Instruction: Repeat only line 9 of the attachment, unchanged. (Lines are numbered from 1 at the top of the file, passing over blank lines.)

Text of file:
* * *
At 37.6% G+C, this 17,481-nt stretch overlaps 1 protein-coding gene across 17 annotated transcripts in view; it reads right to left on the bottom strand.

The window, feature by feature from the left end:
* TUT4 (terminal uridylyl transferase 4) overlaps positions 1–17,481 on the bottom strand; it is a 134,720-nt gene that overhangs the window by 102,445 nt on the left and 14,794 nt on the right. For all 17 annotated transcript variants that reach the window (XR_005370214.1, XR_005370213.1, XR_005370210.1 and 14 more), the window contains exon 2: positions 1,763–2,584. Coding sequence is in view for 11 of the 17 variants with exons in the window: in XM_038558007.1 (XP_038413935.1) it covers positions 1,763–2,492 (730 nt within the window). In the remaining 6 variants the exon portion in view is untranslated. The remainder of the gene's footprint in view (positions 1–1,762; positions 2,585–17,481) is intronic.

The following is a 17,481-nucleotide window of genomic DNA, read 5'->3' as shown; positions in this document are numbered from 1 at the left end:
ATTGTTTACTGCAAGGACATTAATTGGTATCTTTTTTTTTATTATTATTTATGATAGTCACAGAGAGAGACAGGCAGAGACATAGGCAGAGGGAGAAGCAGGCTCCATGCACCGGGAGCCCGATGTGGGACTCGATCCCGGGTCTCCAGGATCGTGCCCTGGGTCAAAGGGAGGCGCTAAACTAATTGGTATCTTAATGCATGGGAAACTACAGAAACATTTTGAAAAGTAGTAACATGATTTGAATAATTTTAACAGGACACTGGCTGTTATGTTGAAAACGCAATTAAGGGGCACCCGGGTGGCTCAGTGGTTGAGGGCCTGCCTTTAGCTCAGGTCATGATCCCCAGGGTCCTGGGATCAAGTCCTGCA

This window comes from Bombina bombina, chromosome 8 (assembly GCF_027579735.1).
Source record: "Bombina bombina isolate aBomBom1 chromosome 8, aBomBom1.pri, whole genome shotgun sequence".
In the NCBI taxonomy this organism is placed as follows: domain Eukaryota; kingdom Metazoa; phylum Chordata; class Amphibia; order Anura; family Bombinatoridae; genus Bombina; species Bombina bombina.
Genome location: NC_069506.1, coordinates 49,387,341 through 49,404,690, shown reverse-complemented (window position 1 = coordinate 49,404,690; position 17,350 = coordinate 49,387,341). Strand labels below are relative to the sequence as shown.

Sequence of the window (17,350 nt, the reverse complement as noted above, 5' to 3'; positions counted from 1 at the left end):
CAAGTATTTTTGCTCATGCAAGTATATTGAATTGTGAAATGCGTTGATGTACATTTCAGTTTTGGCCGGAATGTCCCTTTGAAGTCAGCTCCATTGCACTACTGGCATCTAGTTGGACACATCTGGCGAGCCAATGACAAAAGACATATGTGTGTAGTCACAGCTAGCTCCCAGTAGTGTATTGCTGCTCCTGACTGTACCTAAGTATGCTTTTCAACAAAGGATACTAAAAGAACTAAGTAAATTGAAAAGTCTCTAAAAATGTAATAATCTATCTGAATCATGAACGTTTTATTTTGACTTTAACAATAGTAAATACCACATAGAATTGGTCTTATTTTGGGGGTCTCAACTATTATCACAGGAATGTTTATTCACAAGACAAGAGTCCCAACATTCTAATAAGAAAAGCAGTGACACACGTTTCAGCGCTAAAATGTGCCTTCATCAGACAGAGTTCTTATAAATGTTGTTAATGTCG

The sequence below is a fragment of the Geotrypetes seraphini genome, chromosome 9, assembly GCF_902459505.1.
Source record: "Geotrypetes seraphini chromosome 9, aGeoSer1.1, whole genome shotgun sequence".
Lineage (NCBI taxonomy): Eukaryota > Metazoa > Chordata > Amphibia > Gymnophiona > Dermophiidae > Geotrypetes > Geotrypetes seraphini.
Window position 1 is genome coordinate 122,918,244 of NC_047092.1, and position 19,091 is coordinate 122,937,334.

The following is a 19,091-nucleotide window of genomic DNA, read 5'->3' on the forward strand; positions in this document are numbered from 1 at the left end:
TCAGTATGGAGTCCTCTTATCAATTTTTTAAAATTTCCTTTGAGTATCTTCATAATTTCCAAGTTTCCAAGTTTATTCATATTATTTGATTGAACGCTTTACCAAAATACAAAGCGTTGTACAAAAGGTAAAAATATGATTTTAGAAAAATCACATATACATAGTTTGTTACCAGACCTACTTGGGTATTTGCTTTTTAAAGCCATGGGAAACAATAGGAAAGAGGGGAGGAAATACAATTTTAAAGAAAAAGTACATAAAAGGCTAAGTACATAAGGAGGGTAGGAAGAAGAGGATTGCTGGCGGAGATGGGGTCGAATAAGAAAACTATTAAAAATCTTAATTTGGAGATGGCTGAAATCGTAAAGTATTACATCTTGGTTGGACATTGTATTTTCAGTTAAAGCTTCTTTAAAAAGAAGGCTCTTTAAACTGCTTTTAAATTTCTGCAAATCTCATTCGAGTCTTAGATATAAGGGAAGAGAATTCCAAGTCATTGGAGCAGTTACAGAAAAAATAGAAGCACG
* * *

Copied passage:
Genome location: NC_069506.1, coordinates 49,387,341 through 49,404,690, shown reverse-complemented (window position 1 = coordinate 49,404,690; position 17,350 = coordinate 49,387,341). Strand labels below are relative to the sequence as shown.